Danielle N. Lee, Postdoctoral AssociateAnimal Behavior, Mammalogy, Behavioral Ecology
Ph.D., 2010, University of Missouri – St. Louis
My research style blends study perspectives from the three main field of animal behavior: Psychology, Ethology, and Behavioral Ecology. I conduct both field and laboratory experiments while examining proximate and ultimate causes of animal behavior from the perspective of the natural history of the subject. I am interested in how ecology and evolutionary components contribute to the behavior of animals. My research involves examining consistent individual variation of behavior, sometimes called Behavioral Syndromes.
My work in the Ophir lab will involve examining the African giant pouched rat (Cricetomys gambianus) to determine the extent to which they demonstrate behavioral syndromes and if there is a genetic component to the behavioral differences.
I also participate in science outreach and science communication with general audiences. More information about my research or outreach activities can be found at my blog, The Urban Scientist on the Scientific American Blog Network.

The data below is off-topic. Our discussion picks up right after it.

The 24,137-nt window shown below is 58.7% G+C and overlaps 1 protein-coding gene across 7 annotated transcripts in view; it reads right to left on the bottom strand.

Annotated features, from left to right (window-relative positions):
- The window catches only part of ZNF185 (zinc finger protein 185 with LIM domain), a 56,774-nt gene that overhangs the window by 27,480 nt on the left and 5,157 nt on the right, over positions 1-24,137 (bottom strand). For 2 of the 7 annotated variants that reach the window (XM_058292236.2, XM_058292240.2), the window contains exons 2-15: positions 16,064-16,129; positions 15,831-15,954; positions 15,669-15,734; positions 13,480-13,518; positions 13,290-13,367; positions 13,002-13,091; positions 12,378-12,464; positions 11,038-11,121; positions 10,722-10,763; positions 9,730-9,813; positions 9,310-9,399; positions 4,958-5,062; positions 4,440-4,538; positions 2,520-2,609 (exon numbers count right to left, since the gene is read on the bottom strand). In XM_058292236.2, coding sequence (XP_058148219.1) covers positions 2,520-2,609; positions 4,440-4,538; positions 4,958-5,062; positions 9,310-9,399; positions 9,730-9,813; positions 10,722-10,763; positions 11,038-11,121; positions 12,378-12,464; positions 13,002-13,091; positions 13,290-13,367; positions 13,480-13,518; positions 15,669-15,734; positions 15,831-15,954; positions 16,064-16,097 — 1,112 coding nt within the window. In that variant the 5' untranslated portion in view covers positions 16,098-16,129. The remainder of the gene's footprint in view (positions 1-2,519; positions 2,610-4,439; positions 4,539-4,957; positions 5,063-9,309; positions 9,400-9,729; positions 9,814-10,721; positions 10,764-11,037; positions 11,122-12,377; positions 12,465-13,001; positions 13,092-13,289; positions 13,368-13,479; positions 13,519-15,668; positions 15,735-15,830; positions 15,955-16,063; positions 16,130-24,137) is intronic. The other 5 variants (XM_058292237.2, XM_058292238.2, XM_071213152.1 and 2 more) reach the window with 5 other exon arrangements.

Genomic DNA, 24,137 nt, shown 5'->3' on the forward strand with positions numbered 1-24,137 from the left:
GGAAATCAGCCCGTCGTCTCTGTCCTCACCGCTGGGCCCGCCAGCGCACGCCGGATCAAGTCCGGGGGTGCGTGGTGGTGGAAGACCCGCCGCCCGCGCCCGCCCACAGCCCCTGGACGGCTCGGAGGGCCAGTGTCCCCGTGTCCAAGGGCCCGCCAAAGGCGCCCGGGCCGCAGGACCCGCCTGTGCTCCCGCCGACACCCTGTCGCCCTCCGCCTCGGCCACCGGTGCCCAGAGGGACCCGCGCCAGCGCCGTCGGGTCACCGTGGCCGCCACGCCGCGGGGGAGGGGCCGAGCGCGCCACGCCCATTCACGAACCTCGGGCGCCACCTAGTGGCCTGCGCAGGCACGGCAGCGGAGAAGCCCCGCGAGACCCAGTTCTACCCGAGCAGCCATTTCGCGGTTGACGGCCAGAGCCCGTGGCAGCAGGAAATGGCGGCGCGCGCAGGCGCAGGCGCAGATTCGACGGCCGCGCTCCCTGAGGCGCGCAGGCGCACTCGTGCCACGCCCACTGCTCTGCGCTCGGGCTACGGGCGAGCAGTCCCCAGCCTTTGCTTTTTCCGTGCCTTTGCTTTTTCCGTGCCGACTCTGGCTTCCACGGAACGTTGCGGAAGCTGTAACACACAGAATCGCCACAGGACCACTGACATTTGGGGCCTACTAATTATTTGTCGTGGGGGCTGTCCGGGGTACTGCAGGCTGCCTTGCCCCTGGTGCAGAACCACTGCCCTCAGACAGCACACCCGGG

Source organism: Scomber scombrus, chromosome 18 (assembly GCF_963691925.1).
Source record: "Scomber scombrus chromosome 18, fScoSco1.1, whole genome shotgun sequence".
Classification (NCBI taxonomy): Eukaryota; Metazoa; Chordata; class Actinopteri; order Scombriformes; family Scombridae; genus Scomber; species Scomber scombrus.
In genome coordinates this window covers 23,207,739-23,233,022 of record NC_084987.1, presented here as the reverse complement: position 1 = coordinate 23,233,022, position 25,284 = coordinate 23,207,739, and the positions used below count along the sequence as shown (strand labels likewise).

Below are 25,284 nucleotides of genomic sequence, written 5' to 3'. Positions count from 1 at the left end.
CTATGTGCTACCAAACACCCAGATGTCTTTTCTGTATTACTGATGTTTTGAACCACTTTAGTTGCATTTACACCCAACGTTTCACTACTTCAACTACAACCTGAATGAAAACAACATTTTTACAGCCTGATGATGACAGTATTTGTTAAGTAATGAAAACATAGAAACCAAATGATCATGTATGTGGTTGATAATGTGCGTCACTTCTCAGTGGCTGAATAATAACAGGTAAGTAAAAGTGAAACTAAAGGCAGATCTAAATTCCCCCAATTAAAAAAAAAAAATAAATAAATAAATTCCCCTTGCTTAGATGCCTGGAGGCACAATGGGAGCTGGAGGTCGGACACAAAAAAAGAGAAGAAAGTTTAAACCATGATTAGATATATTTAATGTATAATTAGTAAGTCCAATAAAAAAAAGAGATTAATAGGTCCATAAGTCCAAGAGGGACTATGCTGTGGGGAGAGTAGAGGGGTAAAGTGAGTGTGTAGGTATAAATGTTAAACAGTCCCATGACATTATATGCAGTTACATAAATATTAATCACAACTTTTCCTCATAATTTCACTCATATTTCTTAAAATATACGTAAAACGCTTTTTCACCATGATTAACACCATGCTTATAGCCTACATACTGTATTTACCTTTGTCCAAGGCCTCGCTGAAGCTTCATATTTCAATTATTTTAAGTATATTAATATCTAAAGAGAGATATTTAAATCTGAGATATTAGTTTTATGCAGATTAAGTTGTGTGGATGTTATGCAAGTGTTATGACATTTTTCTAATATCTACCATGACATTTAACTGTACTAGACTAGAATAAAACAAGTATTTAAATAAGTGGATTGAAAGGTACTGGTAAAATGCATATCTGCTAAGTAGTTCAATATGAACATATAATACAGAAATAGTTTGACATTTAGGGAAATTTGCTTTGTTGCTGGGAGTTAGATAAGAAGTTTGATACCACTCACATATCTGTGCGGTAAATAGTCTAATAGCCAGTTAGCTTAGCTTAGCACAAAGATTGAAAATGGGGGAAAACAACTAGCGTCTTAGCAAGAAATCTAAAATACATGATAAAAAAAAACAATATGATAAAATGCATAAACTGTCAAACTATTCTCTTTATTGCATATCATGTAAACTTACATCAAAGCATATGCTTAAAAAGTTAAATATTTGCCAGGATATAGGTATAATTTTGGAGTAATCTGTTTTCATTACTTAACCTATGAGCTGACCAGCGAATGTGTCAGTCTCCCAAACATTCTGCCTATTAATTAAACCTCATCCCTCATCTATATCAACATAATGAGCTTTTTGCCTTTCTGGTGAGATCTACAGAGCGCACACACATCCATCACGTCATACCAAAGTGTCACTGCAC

- Lee DN, Tang-Martínez Z. 2005. The Effects of early social environment on the physical development of prairie voles. (ABSTRACT) Integrated and Comparative Biology, 45(6)1031.
- Lee DN, Luis Hurtado J, Tang-Martínez Z. 2004. Pretty Boy Hypothesis: The risk of contracting sexually transmitted diseases from attractive males. (ABSTRACT) Integrated and Comparative Biology, 44(6): 590.
- Ferkin MH, Lee DN, Leonard, ST. 2004. The reproductive state of female voles affects their scent marking behavior and the responses of male conspecifics to such marks. Ethology. 110:257-272.
- Lee DN. 2003. The effects of early social environment on the exploratory behavior of prairie voles. (ABSTRACT). Revista de Etologia, 5:111.